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5 Ways To Find and Use Junk In Your Garden

5 tips to get “in the know” as a Flea Market Gardener

Everyone started somewhere on the quest for garden junk. You were bitten by the junkola bug at a Flea Market with a friend, spied something on trash day and unashamedly snagged it for your own, or were influenced by the old familiar belongings, too good to toss, from treasured grandparents. Here are a few ways to encourage this habit!

1) Look for finishes with character

If an item is already rusty and the paint is chipped, you don’t have to worry about protecting it from the elements. Also, if the finish is too polished, just leave it outside. A couple of seasons in the weather will give it the look you’d like.

Rusty and crusty,...good junkRusty and crusty,…good junk

2) Basic safety

Beware of sharp-edged and rusty metal pieces. Wear gloves when handling rusty containers and old glass windows and doors. Seal old painted surfaces on any pieces you think might contain lead with clear varnish or remove the old paint completely and dispose of it in a trash bag.

Wear gloves around rust, sharp metal and glassWear gloves around rust, sharp metal and glass

3) Shop your neighbors’ trash

Scout for “treasures” the night before “large item” trash day. Call your municipal waste authority for the next pickup date. ‘Shop’ in the fancier neighborhoods on their big item trash days, to increase your chances of getting classier castoffs.

Make sure your friends and understanding neighbors know your passion for garden junk. It’s amazing what will show up on your doorstep.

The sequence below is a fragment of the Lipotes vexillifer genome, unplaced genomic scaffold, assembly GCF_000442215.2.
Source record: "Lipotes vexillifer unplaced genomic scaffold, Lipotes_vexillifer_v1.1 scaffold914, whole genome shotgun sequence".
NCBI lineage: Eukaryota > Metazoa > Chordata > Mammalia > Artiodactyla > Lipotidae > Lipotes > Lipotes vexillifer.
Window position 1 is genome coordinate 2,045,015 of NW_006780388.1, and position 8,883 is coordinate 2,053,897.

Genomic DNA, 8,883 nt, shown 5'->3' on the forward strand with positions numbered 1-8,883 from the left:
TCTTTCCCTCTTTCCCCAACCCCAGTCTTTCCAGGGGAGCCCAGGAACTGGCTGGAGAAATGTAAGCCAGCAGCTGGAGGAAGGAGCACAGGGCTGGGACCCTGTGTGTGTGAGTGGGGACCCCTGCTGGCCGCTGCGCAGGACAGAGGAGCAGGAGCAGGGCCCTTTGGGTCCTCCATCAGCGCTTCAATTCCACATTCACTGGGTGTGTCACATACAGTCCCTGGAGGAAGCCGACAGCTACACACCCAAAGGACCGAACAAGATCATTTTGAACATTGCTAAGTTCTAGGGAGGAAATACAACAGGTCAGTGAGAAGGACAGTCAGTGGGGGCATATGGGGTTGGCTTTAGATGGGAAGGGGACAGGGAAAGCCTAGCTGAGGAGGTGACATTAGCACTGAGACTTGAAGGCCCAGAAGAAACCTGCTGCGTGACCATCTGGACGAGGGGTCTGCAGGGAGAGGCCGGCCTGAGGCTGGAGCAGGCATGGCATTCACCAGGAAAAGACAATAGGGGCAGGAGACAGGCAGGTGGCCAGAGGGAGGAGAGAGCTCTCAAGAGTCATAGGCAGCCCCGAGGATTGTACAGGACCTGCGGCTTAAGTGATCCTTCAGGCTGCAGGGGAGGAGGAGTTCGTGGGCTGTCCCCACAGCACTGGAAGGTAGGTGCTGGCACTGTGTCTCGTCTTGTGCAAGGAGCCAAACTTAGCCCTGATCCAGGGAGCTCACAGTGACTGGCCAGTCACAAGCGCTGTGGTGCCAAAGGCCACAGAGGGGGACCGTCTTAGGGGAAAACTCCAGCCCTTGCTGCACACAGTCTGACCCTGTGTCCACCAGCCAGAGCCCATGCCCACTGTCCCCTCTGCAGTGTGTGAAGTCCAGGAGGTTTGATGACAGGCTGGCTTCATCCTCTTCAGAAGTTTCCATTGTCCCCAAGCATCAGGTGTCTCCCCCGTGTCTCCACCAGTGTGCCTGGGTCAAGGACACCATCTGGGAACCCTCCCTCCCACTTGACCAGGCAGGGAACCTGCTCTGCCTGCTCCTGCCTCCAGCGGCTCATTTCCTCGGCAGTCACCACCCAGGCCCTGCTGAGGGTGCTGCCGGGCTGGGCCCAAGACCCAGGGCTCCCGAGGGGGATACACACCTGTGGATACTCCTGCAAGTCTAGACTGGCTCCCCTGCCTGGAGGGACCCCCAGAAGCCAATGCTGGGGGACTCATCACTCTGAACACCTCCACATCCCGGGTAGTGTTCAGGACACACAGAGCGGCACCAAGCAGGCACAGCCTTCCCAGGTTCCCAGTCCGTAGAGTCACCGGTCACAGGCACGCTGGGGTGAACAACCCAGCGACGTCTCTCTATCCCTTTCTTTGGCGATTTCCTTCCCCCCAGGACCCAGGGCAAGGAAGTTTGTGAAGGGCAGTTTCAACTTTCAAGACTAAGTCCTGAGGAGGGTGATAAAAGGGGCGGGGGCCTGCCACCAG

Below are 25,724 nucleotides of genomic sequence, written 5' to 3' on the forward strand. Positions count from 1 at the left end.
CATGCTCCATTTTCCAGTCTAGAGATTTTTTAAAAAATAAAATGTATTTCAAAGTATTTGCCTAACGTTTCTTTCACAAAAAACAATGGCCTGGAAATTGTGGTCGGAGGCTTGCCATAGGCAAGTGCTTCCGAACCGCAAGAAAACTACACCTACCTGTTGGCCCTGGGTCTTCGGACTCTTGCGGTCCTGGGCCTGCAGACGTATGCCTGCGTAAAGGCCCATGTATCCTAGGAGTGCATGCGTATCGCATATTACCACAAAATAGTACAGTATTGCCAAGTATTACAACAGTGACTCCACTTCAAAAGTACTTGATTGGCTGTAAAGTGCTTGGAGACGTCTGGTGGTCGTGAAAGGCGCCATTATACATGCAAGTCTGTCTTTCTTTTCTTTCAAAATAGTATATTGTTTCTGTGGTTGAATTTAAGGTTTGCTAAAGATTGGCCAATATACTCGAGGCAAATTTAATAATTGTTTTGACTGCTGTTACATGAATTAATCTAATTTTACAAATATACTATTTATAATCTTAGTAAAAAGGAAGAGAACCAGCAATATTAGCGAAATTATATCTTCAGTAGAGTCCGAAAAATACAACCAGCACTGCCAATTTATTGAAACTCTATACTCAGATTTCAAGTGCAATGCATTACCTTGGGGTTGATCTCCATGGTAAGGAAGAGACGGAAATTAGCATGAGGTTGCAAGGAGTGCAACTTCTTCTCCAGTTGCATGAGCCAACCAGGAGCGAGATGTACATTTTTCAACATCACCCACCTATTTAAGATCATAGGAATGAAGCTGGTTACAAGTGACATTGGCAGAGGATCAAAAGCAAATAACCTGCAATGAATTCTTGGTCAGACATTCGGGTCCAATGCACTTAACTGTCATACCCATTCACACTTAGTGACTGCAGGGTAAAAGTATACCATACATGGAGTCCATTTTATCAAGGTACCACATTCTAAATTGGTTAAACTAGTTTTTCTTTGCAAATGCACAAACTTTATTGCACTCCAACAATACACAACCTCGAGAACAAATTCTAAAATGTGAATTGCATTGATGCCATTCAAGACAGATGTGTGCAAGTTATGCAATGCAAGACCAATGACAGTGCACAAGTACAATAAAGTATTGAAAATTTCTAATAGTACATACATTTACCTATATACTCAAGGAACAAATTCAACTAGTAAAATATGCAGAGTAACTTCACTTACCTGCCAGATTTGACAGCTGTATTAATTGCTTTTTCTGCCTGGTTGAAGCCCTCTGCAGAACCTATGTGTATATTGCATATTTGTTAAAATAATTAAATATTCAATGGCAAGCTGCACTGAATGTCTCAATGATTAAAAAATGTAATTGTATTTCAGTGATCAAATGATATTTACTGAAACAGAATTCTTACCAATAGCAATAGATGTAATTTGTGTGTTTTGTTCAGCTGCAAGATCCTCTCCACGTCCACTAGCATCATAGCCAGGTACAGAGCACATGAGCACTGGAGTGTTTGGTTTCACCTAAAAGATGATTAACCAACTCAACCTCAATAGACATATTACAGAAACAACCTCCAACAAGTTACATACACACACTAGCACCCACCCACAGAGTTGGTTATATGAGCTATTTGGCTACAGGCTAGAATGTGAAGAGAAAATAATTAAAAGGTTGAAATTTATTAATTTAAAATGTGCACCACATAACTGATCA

I'm afraid that. yes, my stash of old doors, windows and shutters was found on trash day!I’m afraid that. yes, my stash of old doors, windows and shutters was found on trash day!

4) Provide year-round focal points

Create an outdoor scene for when the weather turns cold, rainy and even snowy. Set a colorful table outside a window and lay a centerpiece that’s weather proof and cheery.

Colorful winter interestTry colorful winter interest like the watery aqua blue of these weatherproof insulators, with chippy painted terracotta. Pine cones are the surprise!

Tip:

To protect perfectly aged wood during the winter, be sure to brush on a sealer to prevent rot. Try eco-friendly SoyGuard Wood Protection Water Repellent & Sealer from Amazon. To preserve an aged patina on metal, apply a rust inhibitor, such as American Accents Clear Top Coat from Rust-Oleum.

5) Go for Color!

Pick items in eye-catching colors and interesting shapes that will create visual interest in the garden long after plants have withered. Forever, I’ve been in love with the basic primary colors of vintage Bauer flowerpots and stick to those colors in the garden. Find fun, inspiration colors of your own, by deciding what in your house or garden you absolutely love color wise!

Stick to a color theme like with my vintage Bauer pots, turquoise, blue and chartreuse mixed with terracottaStick to a color theme like with my vintage Bauer pots, turquoise, blue and chartreuse mixed with terracotta

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Sierra News Online

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